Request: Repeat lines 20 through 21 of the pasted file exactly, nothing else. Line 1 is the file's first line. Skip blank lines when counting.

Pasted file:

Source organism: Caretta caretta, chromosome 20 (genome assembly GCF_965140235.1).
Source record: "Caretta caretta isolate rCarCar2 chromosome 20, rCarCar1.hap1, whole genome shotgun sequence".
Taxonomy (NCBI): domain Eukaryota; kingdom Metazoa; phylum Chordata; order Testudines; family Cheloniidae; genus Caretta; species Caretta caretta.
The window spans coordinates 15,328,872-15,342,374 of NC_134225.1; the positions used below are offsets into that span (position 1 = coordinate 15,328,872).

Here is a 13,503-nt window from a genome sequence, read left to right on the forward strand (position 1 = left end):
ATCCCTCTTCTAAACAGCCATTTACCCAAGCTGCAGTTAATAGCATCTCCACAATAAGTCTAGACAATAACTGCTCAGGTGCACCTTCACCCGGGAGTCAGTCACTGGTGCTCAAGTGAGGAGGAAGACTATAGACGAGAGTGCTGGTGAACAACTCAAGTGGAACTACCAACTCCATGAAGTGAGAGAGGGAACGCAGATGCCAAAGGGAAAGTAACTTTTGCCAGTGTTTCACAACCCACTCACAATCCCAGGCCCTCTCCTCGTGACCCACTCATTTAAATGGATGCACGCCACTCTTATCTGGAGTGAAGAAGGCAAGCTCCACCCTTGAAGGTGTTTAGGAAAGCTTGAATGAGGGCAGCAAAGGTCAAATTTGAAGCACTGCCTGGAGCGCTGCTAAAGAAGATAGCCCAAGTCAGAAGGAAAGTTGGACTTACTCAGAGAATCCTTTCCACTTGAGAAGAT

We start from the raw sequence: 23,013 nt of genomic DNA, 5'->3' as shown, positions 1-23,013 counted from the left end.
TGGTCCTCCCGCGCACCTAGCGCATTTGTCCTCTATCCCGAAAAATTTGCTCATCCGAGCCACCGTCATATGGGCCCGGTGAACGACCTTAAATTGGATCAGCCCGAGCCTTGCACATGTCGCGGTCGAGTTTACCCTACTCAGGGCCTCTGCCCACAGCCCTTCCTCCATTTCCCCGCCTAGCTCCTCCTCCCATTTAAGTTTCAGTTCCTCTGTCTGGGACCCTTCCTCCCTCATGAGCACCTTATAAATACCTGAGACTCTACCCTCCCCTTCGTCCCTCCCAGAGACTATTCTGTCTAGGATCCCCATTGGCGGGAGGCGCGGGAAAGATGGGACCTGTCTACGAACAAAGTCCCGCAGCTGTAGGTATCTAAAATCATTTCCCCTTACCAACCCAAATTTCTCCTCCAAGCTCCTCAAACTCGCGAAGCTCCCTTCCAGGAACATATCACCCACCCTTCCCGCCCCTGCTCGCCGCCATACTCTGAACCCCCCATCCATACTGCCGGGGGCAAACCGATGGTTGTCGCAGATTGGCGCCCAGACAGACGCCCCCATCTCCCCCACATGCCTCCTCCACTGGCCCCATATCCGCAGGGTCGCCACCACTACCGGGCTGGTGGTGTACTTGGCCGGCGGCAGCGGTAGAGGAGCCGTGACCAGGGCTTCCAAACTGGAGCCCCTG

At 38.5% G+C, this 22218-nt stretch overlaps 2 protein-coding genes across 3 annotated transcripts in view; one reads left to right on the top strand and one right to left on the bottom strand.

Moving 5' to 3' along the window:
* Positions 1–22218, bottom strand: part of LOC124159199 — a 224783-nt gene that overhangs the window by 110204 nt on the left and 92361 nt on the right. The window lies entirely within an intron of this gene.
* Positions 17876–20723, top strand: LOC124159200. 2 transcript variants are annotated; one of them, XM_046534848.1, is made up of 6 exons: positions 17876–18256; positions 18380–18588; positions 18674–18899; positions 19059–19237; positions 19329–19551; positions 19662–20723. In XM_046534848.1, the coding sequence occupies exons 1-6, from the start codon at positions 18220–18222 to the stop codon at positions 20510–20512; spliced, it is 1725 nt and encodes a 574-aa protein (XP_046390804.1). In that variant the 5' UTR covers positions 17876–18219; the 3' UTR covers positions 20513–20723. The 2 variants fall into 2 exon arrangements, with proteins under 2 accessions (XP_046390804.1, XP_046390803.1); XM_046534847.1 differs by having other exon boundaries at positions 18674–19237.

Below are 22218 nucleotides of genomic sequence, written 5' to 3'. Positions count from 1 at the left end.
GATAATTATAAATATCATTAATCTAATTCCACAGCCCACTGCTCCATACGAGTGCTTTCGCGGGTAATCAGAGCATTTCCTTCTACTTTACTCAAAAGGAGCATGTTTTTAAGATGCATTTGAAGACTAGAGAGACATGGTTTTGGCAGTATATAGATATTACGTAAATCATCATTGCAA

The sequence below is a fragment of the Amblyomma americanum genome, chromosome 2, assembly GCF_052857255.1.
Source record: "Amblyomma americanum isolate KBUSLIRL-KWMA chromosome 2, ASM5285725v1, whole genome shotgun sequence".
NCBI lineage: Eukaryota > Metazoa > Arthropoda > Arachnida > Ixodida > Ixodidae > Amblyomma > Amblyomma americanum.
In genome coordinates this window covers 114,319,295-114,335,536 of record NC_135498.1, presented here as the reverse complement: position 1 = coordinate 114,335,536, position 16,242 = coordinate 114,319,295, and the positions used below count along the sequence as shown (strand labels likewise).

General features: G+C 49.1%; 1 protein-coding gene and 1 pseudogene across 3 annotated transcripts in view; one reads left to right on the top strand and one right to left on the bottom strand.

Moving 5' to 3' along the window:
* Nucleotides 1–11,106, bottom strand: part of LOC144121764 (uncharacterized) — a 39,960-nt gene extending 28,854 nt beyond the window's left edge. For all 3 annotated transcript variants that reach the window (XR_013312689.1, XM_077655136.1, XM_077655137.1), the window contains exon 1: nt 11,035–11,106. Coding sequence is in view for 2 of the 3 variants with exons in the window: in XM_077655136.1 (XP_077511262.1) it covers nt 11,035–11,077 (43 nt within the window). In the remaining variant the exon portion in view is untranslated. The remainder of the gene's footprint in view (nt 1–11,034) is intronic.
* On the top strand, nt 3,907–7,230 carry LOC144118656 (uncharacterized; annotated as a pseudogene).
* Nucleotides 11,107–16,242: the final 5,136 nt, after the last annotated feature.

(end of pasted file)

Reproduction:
Moving 5' to 3' along the window:
* Nucleotides 1–11,106, bottom strand: part of LOC144121764 (uncharacterized) — a 39,960-nt gene extending 28,854 nt beyond the window's left edge. For all 3 annotated transcript variants that reach the window (XR_013312689.1, XM_077655136.1, XM_077655137.1), the window contains exon 1: nt 11,035–11,106. Coding sequence is in view for 2 of the 3 variants with exons in the window: in XM_077655136.1 (XP_077511262.1) it covers nt 11,035–11,077 (43 nt within the window). In the remaining variant the exon portion in view is untranslated. The remainder of the gene's footprint in view (nt 1–11,034) is intronic.